Review: ‘Copshop’ shoots first, asks questions later
“Copshop” is a new release that is a throwback to exploitation films. The movie is about a con artist who intentionally gets himself arrested for protection, the assassins that hunt him to the small-town police station where he is locked up and a virtuous cop that comes between them.
BAXTER — A con artist on the run, a pair of contract killers and a rookie cop holed up in a small-town police station — what could go wrong?
It turns out plenty in the new movie “Copshop,” an action-thriller set in a desolate Nevada area where the difference between good and bad is blurred in a plot full of twists and turns.
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Frank Grillo stars as Teddy Murretto, a wanted man running for his life because of a target on his back. Exactly who he is fleeing from and why is unclear at the start of the two-hour film.
Murretto gets the inspired idea to sucker punch a rookie cop to get himself arrested for his own protection, locked up behind bars from shady characters intent on ending Murretto’s life.
What Murretto doesn’t count on is hired hitman Bob Viddick, played by Gerard Butler, who also intentionally gets himself arrested to get closer to Murretto.
Viddick isn’t the only one interested in the mysterious Murretto. Anthony Lamb, another contract killer played by Toby Huss, shows up at the police station to lay claim to Murretto’s life.
What stands between the two trigger-happy hitmen and their intended victim is a rookie cop played by relative newcomer Alexis Louder, whose resourcefulness proves to be formidable.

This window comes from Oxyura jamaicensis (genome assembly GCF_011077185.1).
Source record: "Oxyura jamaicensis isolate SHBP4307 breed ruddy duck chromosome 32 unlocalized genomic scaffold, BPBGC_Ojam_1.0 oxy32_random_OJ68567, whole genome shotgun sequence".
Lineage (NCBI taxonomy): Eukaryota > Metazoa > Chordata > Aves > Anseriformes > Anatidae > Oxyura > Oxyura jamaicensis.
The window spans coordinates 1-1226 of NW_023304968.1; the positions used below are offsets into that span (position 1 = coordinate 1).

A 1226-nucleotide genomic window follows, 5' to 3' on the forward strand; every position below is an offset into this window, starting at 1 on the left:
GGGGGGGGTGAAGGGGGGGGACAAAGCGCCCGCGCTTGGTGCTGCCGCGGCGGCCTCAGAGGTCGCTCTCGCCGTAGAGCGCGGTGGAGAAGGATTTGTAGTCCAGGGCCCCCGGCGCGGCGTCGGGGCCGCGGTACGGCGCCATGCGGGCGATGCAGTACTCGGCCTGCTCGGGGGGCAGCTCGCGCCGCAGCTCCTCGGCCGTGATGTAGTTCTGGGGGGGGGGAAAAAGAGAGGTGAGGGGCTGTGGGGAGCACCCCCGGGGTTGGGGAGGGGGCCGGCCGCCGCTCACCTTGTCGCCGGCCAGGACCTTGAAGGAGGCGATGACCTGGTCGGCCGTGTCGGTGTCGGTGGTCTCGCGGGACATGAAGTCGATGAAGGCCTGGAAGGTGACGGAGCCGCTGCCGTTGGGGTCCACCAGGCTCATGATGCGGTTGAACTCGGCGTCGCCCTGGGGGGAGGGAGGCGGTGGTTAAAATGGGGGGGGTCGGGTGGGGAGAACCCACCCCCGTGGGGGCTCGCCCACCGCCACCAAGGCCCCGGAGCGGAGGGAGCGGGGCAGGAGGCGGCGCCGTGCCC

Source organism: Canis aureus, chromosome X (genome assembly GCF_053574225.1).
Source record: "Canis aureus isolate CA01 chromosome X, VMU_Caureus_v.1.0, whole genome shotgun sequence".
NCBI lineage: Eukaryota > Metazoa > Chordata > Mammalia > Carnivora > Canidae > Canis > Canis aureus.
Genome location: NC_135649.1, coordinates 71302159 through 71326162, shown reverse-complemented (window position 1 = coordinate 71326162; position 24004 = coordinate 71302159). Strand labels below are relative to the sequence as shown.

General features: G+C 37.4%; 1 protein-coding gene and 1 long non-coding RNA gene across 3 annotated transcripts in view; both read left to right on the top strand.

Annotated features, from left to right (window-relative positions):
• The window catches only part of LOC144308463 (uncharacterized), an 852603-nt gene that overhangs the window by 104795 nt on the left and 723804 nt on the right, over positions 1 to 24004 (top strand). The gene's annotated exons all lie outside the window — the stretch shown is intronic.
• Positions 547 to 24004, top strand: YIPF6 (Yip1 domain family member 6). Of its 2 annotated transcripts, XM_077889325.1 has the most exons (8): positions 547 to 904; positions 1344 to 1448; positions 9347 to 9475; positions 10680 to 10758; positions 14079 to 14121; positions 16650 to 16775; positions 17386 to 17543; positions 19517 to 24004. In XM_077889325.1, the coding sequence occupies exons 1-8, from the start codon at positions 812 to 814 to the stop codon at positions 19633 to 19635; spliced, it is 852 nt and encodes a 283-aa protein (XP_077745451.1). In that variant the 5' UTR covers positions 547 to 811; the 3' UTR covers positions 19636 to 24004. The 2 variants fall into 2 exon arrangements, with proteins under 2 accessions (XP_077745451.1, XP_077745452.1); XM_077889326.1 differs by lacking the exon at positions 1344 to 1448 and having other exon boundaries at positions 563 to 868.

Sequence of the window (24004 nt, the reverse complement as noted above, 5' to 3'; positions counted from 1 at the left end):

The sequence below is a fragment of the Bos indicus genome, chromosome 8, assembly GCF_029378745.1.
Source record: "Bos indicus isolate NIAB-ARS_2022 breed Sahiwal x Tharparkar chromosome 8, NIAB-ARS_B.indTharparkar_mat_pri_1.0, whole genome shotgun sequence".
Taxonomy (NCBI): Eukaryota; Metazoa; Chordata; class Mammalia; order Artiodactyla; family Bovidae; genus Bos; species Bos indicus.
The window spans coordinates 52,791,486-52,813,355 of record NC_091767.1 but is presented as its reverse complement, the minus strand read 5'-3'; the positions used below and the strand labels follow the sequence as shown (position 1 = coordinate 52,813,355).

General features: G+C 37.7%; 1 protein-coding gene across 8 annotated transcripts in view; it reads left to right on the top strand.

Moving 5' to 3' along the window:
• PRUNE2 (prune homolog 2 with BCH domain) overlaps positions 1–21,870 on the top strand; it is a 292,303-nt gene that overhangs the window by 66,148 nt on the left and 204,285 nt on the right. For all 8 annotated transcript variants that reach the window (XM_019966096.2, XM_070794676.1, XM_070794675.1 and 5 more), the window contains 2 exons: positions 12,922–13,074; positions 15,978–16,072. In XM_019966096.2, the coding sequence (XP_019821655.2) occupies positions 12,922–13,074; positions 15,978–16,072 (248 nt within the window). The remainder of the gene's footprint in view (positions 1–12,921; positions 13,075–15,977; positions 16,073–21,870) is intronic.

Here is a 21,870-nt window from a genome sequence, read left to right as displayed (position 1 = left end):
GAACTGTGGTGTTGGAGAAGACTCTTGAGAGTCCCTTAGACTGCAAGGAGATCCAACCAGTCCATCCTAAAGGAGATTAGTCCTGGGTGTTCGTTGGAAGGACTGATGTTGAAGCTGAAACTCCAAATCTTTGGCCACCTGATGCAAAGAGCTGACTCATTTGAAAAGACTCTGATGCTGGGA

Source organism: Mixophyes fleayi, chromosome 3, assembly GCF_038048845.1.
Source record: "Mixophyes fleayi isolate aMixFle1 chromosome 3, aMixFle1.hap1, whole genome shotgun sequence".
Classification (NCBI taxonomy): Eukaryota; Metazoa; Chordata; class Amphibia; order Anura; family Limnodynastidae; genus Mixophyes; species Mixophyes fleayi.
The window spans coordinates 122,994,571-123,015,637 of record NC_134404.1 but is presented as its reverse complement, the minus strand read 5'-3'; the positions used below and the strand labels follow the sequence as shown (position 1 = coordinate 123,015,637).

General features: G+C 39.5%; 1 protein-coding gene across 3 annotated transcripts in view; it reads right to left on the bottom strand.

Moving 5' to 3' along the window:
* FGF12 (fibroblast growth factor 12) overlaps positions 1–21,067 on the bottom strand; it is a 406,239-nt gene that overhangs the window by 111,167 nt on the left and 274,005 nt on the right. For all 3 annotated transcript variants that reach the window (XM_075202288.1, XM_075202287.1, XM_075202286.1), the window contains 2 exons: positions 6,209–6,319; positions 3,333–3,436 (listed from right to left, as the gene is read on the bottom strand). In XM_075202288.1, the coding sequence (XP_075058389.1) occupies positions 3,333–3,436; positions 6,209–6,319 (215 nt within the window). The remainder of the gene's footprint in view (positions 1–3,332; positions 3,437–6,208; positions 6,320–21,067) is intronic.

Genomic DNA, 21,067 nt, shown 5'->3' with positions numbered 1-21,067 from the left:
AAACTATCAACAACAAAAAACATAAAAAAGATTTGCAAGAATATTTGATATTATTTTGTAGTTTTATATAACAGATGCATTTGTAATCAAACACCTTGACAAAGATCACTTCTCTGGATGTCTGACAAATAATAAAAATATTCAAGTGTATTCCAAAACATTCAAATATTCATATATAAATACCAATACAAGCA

The unsuspecting police officer Valerie Young played by Louder is one of those rare female action heroes that follow in the cinematic footsteps of Sigourney Weaver’s Ripley in “Aliens.”
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“Copshop” director Joe Carnahan is no stranger to making action-filled films, having directed “Smokin’ Aces” in 2006 and “The A-Team,” a 2010 feature adaption of the 1980s TV series.
“Copshop” could be a spiritual cousin to exploitation films or grindhouse movies of decades past with its violent subject matter and no-holds-barred attitudes of the primary characters.
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When it becomes clear to Young, Murretto, Viddick and Lamb that no one will get out of the situation without blood on their hands and their chances of survival are slim, they conspire to gain the upper hand, but the question for all the characters is, who can you really trust?
Audiences may remember Butler from his 2007 starring role in “300,” an ultra-violent Spartan epic about the Battle of Thermopylae in the Persian Wars in which he played King Leonidas.
And if Grillo’s face seems familiar even if his name may not be, that would not be a surprise. He had a supporting role in the Captain America movies from Marvel.
The R-rated “Copshop” is playing at the Lakes 12 Theatre in Baxter and generally received favorable reviews upon its release in theaters earlier this month.
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“Copshop” currently holds an 80% approval rating among critics and a 75% approval rating among audiences at Rotten Tomatoes, a review-aggregation website for film and television.
The RottenTomatoes.com critics consensus reads: “It doesn't add many new ingredients to the genre, but action fans in the mood for an old-school thriller will be happy to buy what ‘Copshop’ is selling.”
FRANK LEE may be reached at 218-855-5863 or at firstname.lastname@example.org . Follow him on Twitter at www.twitter.com/bdfilmforum .